In , they published the first complete 3D sonography of the stimulated clitoris, and republished it in with new research, demonstrating the ways in which erectile tissue of the clitoris engorges and surrounds the vagina, arguing that women may be able to achieve vaginal orgasm via stimulation of the G-spot because the highly innervated clitoris is pulled closely to the anterior wall of the vagina when the woman is sexually aroused and during vaginal penetration.
They assert that since the front wall of the vagina is inextricably linked with the internal parts of the clitoris, stimulating the vagina without activating the clitoris may be next to impossible. Supporting a distinct G-spot is a study by Rutgers University , published , which was the first to map the female genitals onto the sensory portion of the brain;  brain scans showed that the brain registered distinct feelings between stimulating the clitoris, the cervix and the vaginal wall — where the G-spot is reported to be — when several women stimulated themselves in a functional magnetic resonance fMRI machine.
It's a region, it's a convergence of many different structures. Regular difficulty reaching orgasm after ample sexual stimulation, known as anorgasmia , is significantly more common in women than in men see below.
Scholars state "many couples are locked into the idea that orgasms should be achieved only through intercourse [vaginal sex]" and that "[e]ven the word foreplay suggests that any other form of sexual stimulation is merely preparation for the 'main event.
Because women reach orgasm through intercourse less consistently than men, they are more likely than men to have faked an orgasm ". In the first large-scale empirical study worldwide to link specific practices with orgasm, reported in the Journal of Sex Research in , demographic and sexual history variables were comparatively weakly associated with orgasm. Data was analyzed from the Australian Study of Health and Relationships, a national telephone survey of sexual behavior and attitudes and sexual health knowledge carried out in —, with a representative sample of 19, Australians aged 16 to Generally, the more practices engaged in, the higher a woman's chance of having an orgasm.
Women were more likely to reach orgasm in encounters including cunnilingus". Other studies suggest that women exposed to lower levels of prenatal androgens are more likely to experience orgasm during vaginal intercourse than other women. Kinsey, in his book Sexual Behavior in the Human Female , stated that exercise could bring about sexual pleasure, including orgasm. In both sexes, pleasure can be derived from the nerve endings around the anus and the anus itself, such as during anal sex.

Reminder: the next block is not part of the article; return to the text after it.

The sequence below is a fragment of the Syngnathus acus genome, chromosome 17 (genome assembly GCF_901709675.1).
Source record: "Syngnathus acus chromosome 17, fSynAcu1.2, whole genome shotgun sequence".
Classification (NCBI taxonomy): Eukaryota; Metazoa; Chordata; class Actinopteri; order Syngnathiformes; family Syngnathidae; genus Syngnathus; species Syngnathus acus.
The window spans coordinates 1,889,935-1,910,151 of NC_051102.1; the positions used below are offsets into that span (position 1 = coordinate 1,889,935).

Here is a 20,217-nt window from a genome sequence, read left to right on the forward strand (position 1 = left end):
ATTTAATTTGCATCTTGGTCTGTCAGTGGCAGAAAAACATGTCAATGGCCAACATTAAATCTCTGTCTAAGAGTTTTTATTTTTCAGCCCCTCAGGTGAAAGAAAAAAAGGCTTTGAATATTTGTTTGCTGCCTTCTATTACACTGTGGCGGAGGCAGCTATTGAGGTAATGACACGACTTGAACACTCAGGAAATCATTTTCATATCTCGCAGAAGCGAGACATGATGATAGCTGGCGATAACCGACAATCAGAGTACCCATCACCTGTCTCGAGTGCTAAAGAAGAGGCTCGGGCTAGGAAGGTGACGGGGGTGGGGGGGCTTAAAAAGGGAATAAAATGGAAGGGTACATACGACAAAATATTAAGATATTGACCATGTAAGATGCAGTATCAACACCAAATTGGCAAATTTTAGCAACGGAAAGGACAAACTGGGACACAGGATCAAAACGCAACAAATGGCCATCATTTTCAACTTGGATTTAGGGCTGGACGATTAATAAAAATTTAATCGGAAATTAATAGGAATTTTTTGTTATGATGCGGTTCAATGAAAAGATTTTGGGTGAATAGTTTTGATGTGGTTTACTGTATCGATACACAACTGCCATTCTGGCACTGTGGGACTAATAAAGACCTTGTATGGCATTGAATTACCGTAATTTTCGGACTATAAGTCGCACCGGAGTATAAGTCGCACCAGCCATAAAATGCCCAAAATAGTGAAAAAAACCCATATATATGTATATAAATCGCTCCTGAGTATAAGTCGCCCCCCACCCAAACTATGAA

It is possible for men to achieve orgasms through prostate stimulation alone. It is also typical for a man to not reach orgasm as a receptive partner solely from anal sex. For women, penile-anal penetration may also indirectly stimulate the clitoris by the shared sensory nerves, especially the pudendal nerve , which gives off the inferior anal nerves and divides into the perineal nerve and the dorsal nerve of the clitoris.
The aforementioned orgasms are sometimes referred to as anal orgasms,   but sexologists and sex educators generally believe that orgasms derived from anal penetration are the result of the relationship between the nerves of the anus, rectum, clitoris or G-spot area in women, and the anus's proximity to the prostate and relationship between the anal and rectal nerves in men, rather than orgasms originating from the anus itself.
For women, stimulation of the breast area during sexual intercourse or foreplay , or solely having the breasts fondled, can create mild to intense orgasms, sometimes referred to as a breast orgasm or nipple orgasm. An orgasm is believed to occur in part because of the hormone oxytocin , which is produced in the body during sexual excitement and arousal and labor. It has also been shown that oxytocin is produced when a man or woman's nipples are stimulated and become erect. Masters and Johnson were some of the first researchers to study the sexual response cycle in the early s, based on the observation of women and men.
They described a cycle that begins with excitement as blood rushes into the genitals, then reaches a plateau during which they are fully aroused, which leads to orgasm, and finally resolution, in which the blood leaves the genitals.
In the s, Helen Singer Kaplan added the category of desire to the cycle, which she argued precedes sexual excitation. She stated that emotions of anxiety, defensiveness and the failure of communication can interfere with desire and orgasm. Rather than orgasm being the peak of the sexual experience, she suggested that it is just one point in the circle and that people could feel sexually satisfied at any stage, reducing the focus on climax as an end-goal of all sexual activity.